I am running dual master MySQL replication and now want to move to a single database with no replication. How do I completely disable replication on both databases?
To completely disable replication with a master-master setup, you should do the following on each slave:
RESET SLAVE ALL;for MySQL 5.5.16 and later)
- Edit the my.cnf and remove any information (if present) which refers to "master-..." or "replicate-..." options. You may not have anything in the my.cnf, since replication can be setup dynamically as well.
- Restart mysqld.
I know this is an old question but I found I also has to reset the slave variables. If you use "blah" like suggested, the server will try on startup to find server 'blah'.
You can verify that the machine is no longer a slave
SHOW SLAVE STATUS \G;
On the slave server(s):
- Run "stop slave" to stop replication.
- Run "reset slave" to tell the slave server to forget it's position in the binary log retrieved from the master server.
- Add "skip-slave-start" to my.cnf to prevent replication from starting when you restart MySQL.
There's no need to restart MySQL on either the master or the slave. Complete documentation can be found in section 19 of the MySQL Reference Manual.
I'd recommend leaving the rest of the replication settings in place in case you decide to revert to your previous configuration. That way you'd just have to push the data over and reset the slave position (don't forget to remove skip-slave-start) rather than recreating the setup whole-cloth.
Regardless of the MySQL version, The most complete way to do this is the following
cd /var/lib/mysql service mysql stop rm -f master.info relay-*` service mysql start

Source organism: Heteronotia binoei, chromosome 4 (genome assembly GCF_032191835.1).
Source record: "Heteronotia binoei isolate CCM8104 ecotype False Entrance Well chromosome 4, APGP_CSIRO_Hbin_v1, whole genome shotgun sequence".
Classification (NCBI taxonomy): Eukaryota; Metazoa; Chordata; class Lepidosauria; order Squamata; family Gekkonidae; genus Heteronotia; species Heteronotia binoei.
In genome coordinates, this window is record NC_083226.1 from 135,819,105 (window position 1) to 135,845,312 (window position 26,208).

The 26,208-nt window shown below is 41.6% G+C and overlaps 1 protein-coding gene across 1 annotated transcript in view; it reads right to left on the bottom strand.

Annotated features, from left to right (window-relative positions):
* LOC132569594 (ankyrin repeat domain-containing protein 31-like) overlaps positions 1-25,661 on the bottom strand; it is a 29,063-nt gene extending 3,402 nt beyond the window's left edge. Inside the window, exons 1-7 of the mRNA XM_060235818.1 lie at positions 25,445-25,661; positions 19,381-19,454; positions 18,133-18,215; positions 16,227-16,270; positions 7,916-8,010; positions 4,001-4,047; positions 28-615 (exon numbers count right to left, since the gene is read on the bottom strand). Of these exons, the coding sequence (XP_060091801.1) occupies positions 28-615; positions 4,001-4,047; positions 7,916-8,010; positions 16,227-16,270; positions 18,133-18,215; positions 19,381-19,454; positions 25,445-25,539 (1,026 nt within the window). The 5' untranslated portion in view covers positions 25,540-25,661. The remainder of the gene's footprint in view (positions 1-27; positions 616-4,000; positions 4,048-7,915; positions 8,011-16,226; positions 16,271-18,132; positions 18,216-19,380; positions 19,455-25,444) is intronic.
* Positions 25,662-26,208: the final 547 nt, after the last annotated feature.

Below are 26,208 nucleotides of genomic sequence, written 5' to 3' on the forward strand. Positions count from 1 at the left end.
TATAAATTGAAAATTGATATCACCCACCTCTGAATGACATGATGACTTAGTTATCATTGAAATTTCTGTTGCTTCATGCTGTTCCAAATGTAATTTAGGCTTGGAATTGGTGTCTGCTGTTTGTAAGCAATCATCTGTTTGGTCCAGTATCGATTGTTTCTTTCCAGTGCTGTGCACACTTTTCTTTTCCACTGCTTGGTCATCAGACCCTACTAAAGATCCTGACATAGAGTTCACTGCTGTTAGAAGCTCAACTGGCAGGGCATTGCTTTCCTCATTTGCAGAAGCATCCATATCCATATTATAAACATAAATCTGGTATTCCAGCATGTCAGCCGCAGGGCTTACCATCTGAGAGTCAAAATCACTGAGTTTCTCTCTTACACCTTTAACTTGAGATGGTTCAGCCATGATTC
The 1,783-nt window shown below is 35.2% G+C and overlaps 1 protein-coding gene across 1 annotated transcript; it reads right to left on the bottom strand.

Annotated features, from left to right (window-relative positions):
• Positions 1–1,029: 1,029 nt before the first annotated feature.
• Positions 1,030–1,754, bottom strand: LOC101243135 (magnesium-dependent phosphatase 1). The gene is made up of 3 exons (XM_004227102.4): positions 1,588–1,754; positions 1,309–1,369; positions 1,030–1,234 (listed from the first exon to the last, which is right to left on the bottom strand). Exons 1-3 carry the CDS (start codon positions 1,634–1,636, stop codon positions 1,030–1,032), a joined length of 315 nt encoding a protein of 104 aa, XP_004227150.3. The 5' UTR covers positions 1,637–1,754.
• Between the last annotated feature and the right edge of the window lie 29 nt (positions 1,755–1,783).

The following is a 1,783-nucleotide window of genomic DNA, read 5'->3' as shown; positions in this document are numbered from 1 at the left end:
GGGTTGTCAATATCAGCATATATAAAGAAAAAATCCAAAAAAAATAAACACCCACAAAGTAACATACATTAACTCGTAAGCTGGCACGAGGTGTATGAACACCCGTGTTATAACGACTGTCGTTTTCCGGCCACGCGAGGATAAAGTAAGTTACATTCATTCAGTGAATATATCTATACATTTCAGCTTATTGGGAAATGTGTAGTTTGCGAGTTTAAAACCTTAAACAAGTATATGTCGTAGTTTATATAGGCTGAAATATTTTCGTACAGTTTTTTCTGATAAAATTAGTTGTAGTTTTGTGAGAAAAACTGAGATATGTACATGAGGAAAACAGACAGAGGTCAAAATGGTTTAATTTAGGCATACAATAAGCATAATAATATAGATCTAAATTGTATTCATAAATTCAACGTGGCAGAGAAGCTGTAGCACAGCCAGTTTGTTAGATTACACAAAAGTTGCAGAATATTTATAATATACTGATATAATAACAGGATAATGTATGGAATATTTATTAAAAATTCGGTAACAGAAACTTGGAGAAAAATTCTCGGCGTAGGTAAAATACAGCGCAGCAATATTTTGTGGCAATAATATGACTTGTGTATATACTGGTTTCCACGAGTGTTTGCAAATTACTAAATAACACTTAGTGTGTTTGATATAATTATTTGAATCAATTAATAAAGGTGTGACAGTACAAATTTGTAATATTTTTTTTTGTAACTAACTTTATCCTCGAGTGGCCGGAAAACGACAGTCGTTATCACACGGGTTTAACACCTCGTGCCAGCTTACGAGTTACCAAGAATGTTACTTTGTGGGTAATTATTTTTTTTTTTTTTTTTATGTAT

This has to work for he latest version because replication setting still linger in RAM for MySQL 5.5.
I just answered a similar question on this subject : How to change a MySQL previous slave to be a master and remove slave status information?
Editing the my.cnf file alone is not sufficient to disable replication. In fact, it is no longer the recommended way of enabling it. Putting entries in the my.cnf file are only effective for the next startup and behave as if you had entered the command into the mysql client:
mysql> change master to master_host='blah', master_user='blah', master_password='blah'...;
Both these methods will create a file in the data directory called master.info. As long as this file exists, the server will try and replicate using the details there. The "RESET SLAVE;" command listed in the first answer will get rid of the master.info file (as well as the relay-log.info file). As mentioned in the first answer, you also want to make sure that you do not have that configuration information in the my.cnf file, otherwise on the next restart of the server, logging will be re-enabled.
One answer is here:
*Edit the MySQL configuration file: /etc/my.cnf and remove the following 7 lines to the section titled [mysqld]:
port=3306 log-bin server-id=1 master-host=10.0.0.2 master-user=server_1_repl master-password=server_1_passwd master-port=3306*
I'm adding this to Harrison Fisk's answer:
If you used
RESET SLAVE ALL; then restart is not necessary.
Additionally, you may wish to enable events that have been disabled on slave:
select * from information_schema.events where status = 'SLAVESIDE_DISABLED';
For each of them:
alter event <event_name> enable;